All in all, I think it will help with efficiency in the near future, but actually improving prediction is much further out.

 DW: While data is crucial, it’s mentioned that humans remain critical in decision-making. How can HR professionals strike the right balance between data-driven insights and human judgment in talent decisions?

 BP: To start, make sure your inputs are valid and relevant for the role at hand. If job descriptions, critical skills, and other upfront elements are off, then any resulting output will be off, too. Some of Harver’s customers use AI-powered tools to debias job description language so they aren’t artificially narrowing their candidate pool. Human recruiters and hiring managers are still involved throughout the hiring process.

Another way to strike the right balance is to include rigor and structure throughout your hiring process. If you aren’t leveling the playing field for all job seekers, your talent decisions will suffer. Coming back to structured interviews and everyone using the same rating schema mitigates potential for adverse impact, while still making the most of human judgment and data-driven insights in talent decisions.

 DW: What challenges might organisations face in adopting a more data-centric approach to talent decisions, and how can these challenges be overcome?

 BP: Harnessing data efficiently and effectively will be a success factor common to employers that acquire and manage talent well in 2024. We actually discuss this, AI, and other key 2024 HR trends during our recent webinar 2024 HR Trends: Predictions, Pitfalls & Paradigm Shifts. One big challenge is analysis paralysis. What if you have all this data but don’t know how to begin? You don’t need to boil the ocean – start with one role, get that right, and then build from there.

If you don’t have good, robust, or trustworthy data, then your first step is to just track data consistently. I can’t tell you how many times I’ve heard HR leaders say they can’t trust the data so they can’t make inferences from it. Well, until you start tracking consistently, you can’t really identify what is faulty in the data and what is not.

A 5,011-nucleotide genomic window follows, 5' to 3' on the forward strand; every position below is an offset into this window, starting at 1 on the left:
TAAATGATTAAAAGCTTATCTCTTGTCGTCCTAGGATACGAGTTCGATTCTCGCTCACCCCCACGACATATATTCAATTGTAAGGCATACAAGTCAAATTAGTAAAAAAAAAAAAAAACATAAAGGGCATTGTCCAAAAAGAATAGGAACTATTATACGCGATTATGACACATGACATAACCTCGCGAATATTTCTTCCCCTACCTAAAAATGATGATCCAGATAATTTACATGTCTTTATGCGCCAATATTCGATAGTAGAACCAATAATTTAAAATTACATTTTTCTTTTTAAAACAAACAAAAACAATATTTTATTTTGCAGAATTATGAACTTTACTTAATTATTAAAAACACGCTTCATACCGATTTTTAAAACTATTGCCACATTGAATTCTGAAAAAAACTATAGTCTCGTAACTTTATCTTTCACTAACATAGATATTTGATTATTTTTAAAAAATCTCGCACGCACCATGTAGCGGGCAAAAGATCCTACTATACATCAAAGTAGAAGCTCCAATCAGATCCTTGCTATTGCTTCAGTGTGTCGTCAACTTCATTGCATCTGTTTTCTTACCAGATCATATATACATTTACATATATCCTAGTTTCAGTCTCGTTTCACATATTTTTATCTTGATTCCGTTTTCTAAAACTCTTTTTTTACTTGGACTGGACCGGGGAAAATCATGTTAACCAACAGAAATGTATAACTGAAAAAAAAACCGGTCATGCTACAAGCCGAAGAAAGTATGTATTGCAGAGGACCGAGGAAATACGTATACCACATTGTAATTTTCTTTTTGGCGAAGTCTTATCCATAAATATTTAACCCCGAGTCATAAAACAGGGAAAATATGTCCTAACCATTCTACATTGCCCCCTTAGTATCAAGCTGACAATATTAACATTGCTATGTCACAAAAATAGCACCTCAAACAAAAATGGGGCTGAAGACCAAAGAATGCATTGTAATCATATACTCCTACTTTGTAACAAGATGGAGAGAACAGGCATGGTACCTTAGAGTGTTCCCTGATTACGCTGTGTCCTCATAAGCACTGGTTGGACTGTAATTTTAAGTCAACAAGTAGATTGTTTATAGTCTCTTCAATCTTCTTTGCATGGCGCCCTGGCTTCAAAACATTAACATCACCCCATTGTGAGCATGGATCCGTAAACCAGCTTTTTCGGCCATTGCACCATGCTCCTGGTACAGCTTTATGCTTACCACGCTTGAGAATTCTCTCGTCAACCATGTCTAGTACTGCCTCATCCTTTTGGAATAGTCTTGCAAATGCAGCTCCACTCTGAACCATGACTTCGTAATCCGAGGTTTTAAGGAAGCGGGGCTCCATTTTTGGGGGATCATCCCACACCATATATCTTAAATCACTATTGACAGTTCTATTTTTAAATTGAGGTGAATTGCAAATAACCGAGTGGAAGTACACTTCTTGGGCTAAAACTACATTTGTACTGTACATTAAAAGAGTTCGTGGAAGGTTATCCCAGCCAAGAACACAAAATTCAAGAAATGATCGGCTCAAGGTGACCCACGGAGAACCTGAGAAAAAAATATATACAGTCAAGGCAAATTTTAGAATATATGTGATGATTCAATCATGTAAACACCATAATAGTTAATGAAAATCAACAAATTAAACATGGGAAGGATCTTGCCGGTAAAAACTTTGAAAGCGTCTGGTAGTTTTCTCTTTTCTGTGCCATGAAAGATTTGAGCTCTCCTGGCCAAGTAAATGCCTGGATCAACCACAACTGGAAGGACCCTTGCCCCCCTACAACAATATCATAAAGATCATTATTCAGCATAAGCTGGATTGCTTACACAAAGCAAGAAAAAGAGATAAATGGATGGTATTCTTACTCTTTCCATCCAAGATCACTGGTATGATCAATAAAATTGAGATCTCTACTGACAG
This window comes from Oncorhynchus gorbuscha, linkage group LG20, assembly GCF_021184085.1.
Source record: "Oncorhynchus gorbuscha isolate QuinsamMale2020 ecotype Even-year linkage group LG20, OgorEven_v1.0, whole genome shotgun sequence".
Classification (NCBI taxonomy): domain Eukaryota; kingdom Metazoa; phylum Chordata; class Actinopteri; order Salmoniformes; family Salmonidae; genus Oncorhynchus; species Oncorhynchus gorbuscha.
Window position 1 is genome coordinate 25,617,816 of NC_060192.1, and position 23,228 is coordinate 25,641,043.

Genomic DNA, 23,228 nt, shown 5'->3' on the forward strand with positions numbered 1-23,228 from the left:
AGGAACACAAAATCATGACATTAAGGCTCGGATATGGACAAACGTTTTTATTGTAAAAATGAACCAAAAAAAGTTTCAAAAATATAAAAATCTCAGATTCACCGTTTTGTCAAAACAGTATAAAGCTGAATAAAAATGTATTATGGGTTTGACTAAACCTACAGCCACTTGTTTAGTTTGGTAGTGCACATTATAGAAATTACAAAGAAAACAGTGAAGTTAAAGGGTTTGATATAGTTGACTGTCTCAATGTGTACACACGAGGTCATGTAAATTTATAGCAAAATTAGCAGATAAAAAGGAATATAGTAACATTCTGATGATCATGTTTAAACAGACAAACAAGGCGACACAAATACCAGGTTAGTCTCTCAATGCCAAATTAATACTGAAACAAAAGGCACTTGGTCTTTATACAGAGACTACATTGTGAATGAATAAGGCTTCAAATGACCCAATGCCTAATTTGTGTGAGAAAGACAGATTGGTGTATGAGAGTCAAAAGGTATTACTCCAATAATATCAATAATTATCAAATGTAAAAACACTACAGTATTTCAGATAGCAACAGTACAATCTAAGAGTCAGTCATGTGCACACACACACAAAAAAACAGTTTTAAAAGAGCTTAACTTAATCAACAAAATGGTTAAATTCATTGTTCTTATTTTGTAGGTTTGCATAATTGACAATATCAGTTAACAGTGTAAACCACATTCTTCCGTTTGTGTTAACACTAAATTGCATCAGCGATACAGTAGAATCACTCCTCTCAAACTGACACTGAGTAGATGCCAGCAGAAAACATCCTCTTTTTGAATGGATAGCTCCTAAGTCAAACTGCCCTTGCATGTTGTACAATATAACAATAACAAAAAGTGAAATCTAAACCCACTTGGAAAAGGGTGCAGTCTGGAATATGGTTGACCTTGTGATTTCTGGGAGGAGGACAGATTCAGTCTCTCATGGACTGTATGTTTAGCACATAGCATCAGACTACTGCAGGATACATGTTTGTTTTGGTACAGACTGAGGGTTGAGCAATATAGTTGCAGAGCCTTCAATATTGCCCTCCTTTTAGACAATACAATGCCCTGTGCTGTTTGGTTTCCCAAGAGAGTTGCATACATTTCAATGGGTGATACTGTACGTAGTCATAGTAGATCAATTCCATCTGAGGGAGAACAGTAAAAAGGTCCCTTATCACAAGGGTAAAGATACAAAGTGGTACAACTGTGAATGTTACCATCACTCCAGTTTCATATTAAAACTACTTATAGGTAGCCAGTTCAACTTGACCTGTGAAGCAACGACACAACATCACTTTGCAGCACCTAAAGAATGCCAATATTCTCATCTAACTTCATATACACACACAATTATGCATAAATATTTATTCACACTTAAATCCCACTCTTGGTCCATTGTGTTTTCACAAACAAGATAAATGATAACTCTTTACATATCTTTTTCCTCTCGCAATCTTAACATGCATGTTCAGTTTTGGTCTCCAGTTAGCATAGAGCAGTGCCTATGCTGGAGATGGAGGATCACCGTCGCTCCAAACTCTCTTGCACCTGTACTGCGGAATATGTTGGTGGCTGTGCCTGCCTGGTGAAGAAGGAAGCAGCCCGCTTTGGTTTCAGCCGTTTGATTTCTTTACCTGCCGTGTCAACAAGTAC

Once you track consistently, you have to start connecting data. As a psychologist, I’m all about hypothesis testing. I think that these 3-5 skills are related to successful performance on the job. Ok, well, what data do I have to measure these skills and what data do I have to show that performance has improved?

Harnessing data efficiently and effectively will be a success factor common to employers that acquire and manage talent well in 2024.

Then, once you determine that performance has improved, you can determine how much it has improved and show the business the ROI on your team’s work. Performance is a difficult one, but start small. Did they show up on day 1? Did they complete onboarding? Have they taken LMS courses? Did they make it through the first 90 days? Do they get promoted?

Once you track this consistently, you can start identifying what skills lead to good outcomes and what lack of skills lead to poor outcomes. One shift we have seen is in contact center roles. They used to just want to either a sales, customer service or technical support agent. Now, you are finding that they need people who can do all three! Customer service is the critical piece, but they want people who can perform at least tier 1 level support and upsell/cross-sell where they identify opportunities. These require different skillsets than traditional customer service roles.

I know not everyone has the time or resources to analyze skills or conduct incumbent benchmarking studies. If that’s the case for you, add a robust and rigorous People Science team to your checklist when looking for a solution provider.  Leverage their I-O psychologists to get you started and iterate from there.

 DW: Could you provide examples of specific skills or attributes that are often overlooked in traditional hiring processes, and how data can help in identifying and evaluating these?

 BP: I started my career about 20 years ago and thought we were moving to skills-based hiring back then. We love rebranding things to make them sound new. When we discuss skills-based hiring, we are thinking about whether the person has the knowledge, skill, ability, personality, and motivation to do the job.